This method is described in detail in a paper by Terrenato and Ricci1).
This is useful for calculating a correct frequency in time-based series, because archaeological classes of objects can have long-time spans. The simplistic use of the central date of the timespan can give very different results when you want to obtain a time distribution for a class of artefacts.
The method has been used to obtain significative distributions of frequency for data coming from the catalogue Ancient Shipwrecks of the Mediterranean by A.J. Parker. The author gives some distribution graph, but he's using central dates from ceramic assemblages rather than a weighted mean of each shipwreck's time range2).
Suppose you have a file formatted like this, named
data, in your working directory. Start
R from the command line in that directory (it's important you always execute the program in the same directory to have your data and history).
EndDate,StartDate 245,399 250,349 ...
Then you can execute this code in
## import the dataframe data <- read.csv(file="data", header=TRUE) ends <- data$EndDate starts <- data$StartDate totalLength <- length(ends) # this parameter can be set to any value you wish # you can also define it with respect to the range of your data, based on other values step <- 10 # this part is optional and can be reversed to have a full range endt <- max(starts) - step/2 startt <- min(ends) + step/2 sequence <- seq(startt,endt,by=step) years <- data.frame(year=sequence, value=seq(0,0,length=length(sequence))) yearsLength <- length(years$year) for ( i in 1:yearsLength ) for ( j in 1:totalLength ) if ( years$year[i] < ends[j] && years$year[i] > starts[j] ) years$value[i] <- years$value[i] + step/(ends[j] - starts[j])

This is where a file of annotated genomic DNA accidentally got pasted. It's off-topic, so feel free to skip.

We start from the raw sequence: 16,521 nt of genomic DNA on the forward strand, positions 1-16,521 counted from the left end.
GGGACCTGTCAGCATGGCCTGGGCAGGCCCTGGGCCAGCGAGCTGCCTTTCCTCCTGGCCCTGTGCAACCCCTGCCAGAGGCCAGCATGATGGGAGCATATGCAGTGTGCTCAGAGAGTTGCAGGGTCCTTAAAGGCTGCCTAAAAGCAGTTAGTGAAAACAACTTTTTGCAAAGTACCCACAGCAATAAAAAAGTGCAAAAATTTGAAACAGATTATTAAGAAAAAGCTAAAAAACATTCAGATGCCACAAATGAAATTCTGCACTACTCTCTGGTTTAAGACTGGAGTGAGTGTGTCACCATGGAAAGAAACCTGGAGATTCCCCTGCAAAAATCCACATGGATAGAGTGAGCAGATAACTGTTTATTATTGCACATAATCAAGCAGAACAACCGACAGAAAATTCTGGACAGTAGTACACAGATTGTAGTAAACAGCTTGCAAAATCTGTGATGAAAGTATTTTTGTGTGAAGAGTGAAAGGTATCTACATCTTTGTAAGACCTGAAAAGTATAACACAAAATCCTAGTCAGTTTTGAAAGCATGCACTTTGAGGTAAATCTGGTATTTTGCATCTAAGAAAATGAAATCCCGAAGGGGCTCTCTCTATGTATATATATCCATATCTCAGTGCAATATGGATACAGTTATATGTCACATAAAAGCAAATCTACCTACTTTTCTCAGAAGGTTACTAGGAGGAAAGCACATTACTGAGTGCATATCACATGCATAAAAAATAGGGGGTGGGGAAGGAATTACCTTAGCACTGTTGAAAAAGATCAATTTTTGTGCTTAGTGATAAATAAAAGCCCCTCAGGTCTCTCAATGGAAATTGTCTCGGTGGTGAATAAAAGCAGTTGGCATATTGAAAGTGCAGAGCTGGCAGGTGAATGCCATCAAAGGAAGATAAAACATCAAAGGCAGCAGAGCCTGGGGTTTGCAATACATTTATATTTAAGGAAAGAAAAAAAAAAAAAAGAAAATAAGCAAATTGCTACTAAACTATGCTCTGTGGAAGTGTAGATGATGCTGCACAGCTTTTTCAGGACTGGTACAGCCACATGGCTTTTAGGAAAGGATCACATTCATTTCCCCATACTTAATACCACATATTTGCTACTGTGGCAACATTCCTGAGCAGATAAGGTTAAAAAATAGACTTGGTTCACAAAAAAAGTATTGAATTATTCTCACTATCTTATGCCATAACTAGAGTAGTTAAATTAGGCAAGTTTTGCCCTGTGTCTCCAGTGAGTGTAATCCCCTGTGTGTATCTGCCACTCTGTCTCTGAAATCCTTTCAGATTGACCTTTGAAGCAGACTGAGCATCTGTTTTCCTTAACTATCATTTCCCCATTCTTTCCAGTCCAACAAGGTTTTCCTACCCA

If you are likely to edit often the code, tweaking the parameters or enhancing it, you might want to save it in a file, named i.e.
SumIWM.R (be sure the file is found in the same directory you are working), and then you can execute it as a whole with the command
R console. This way you can run the script, see the results, maybe tweak some settings, and run it again to see the differences. This code is just an example and it comes under the same license as the other documentation, the GNU Free Documentation License.
You can obtain a vector of central dates simply with
CentralDate <- (ends + starts)/2
This should work even with BC dates, as long as you save them as in
-480 (minus year).